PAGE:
In simplified language, you are no longer giving something up for a lesser value or no value as altruism demands, but instead, you are trading something for an equal or greater value. 

In other words, giving a homeless man twenty-dollars to simply satiate and promote yourself to a pedestal on which you stand to boost your self-esteem and cry to God that you now demand heaven in exchange is not good enough.  You must also walk him to the shelter and see that he spends that money on some food or some shelter from the cold for a night instead of towards another round of heroine injections seeing him through to his next fix. 

Every single one of our society's problems can be addressed in the manner of the trader principle; from the homeless to the health care deprived.  We just have to open our eyes long enough to integrate it into our consciousness as citizens and demand the implementation from our leaders.

It truly is not a question of altruism being "forced" or "unforced" as to what makes it "bad" or "good".  It is altruism itself that is the problem (i.e. bad) because altruism is defined as giving something up in receipt of a lesser value or no value.  Altruism is the problem in its very definition because it is within a concept by another name, the trader principle, in which the solution lies.  They are two different things and have two entirely different outcomes.  Altruism leads to the damnable collectivist society which brings down everyone.  The trader-principle lifts everyone up via maintaining their own individual self-worth and freedom.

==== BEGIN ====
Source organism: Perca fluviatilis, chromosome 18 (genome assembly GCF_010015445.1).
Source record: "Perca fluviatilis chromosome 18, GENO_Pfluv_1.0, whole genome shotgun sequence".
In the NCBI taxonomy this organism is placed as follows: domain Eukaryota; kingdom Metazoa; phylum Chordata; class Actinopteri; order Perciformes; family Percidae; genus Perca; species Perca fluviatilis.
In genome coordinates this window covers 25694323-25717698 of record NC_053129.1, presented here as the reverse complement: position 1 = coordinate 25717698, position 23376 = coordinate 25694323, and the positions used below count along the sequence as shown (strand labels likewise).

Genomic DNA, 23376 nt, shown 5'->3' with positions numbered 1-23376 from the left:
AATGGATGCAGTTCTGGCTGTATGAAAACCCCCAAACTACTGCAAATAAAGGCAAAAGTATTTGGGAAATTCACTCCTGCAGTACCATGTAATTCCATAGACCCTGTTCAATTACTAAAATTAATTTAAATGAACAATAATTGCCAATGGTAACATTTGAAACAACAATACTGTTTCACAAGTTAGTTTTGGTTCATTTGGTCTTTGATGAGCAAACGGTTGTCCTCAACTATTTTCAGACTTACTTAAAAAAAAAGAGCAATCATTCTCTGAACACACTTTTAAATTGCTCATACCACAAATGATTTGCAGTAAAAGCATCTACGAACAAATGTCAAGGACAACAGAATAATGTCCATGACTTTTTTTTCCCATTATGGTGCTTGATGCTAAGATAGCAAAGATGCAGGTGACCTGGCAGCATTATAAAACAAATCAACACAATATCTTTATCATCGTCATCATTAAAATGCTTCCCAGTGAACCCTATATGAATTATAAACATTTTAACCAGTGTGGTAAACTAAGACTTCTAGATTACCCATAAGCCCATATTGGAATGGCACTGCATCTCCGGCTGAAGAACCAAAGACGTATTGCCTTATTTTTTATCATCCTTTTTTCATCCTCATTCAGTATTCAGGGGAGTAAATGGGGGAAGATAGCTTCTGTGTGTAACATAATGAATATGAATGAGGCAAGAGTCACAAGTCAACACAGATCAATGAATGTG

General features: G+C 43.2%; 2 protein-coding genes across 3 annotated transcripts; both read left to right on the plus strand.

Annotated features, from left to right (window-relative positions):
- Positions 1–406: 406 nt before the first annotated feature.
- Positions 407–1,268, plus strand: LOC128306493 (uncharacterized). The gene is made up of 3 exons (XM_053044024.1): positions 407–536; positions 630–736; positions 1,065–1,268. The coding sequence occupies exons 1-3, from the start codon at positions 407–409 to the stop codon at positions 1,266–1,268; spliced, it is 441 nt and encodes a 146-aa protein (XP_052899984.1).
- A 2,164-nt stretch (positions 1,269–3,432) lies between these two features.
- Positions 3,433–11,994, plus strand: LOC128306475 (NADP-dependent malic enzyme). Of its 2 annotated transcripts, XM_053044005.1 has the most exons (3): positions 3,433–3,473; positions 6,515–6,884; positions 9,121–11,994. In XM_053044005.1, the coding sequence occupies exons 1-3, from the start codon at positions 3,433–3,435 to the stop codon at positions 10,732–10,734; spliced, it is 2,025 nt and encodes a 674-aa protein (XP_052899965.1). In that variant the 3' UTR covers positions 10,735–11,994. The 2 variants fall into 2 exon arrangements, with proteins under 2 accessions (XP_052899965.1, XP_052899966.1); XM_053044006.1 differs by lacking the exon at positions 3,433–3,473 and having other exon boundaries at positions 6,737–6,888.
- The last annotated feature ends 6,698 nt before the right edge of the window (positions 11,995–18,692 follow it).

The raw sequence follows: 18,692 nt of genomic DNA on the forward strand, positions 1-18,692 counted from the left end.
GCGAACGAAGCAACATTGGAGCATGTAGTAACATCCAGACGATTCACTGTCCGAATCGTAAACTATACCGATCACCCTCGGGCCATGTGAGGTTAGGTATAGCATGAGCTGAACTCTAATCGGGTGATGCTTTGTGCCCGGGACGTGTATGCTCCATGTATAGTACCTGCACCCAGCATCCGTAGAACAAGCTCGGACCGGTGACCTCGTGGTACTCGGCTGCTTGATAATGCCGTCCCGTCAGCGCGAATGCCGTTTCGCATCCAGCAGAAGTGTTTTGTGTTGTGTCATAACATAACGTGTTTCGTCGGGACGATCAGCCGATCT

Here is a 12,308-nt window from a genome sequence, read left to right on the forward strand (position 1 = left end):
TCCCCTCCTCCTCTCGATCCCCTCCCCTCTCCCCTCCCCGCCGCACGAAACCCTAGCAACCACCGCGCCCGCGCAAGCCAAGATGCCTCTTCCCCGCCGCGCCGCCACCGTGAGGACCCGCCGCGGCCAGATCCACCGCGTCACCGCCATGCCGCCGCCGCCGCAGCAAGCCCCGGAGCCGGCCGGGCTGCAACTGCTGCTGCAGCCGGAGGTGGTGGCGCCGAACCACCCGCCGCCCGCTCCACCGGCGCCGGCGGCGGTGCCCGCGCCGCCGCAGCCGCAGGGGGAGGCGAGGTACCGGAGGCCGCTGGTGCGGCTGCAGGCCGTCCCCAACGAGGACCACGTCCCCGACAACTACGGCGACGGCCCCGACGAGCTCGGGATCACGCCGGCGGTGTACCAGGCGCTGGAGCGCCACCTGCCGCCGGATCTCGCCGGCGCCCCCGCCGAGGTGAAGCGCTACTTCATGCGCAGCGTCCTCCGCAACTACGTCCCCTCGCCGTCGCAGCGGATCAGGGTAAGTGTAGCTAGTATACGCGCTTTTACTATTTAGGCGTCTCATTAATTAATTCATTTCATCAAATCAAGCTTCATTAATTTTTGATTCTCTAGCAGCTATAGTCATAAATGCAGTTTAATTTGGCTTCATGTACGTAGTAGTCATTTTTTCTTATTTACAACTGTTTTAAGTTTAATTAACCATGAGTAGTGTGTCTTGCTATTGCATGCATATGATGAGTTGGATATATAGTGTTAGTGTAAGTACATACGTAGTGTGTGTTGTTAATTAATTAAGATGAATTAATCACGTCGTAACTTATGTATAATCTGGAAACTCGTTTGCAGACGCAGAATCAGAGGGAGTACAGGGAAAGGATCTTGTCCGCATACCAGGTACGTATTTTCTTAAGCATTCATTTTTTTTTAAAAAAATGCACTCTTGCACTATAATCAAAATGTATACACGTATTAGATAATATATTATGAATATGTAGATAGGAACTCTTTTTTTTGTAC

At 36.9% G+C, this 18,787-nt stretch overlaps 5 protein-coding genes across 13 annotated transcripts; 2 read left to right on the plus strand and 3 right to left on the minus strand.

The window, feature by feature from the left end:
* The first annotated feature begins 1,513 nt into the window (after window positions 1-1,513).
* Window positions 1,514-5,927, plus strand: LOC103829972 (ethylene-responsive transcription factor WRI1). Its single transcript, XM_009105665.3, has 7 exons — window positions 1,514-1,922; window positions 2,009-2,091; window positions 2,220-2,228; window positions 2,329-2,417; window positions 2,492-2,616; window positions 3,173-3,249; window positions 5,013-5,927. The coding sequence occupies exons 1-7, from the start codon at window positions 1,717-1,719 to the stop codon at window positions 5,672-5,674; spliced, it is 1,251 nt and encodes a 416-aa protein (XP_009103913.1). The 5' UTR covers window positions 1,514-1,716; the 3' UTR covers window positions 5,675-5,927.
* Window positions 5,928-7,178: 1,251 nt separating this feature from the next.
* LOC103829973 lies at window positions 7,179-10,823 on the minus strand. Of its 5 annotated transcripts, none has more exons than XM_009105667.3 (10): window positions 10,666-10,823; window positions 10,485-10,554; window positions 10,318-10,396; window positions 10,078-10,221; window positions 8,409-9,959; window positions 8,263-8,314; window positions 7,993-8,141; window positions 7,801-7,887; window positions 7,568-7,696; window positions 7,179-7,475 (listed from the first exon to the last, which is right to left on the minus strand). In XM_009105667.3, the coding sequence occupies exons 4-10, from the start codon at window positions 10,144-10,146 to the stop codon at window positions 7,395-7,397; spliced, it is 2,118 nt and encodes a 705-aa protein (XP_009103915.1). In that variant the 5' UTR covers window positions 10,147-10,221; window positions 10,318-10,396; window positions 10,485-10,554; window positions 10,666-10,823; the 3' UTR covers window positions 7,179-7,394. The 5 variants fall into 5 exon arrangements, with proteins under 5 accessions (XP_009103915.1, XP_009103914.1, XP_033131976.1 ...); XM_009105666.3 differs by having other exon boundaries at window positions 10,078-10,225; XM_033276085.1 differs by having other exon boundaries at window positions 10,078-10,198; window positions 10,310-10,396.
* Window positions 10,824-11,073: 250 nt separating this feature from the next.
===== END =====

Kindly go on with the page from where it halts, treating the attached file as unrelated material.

This is the precise reason collectivism (socialism, communism, fascism) destroys societies because it expects nothing and demands nothing from human beings who can only live the life proper to man by feeling useful.  The premises of both collectivism and altruism feed on the horrid aspects of mankind.  The trader-principle feeds on the good aspects of mankind.  The very definition of collectivism and altruism demand enslavement.  The trader-principle demands freedom and self-esteem. 

My philosophical clarification was minor in that it was definitions causing my muddied understanding but it was major in the truths provided.

1 comment:

  1. While collectivism seems to produce very little, it does have expectations. It needs people to produce something, or else the Statist-Class will have nothing to distribute. It also needs people to be nihilistic. They can't really care about anything in particular, because the State will have to do some rather awful things in order to manufacture the sort of society they want and they can't have the people objecting every time they put a plan in place.

    They need people to give of themselves for the benefit of others, following the Kantian Ethic that only the act which in no way benefits the actor is moral. They need "moral" people. Act for the benefit of others and trust that others will act in your benefit. It's totally backwards. Mutual Benefit works much more efficiently.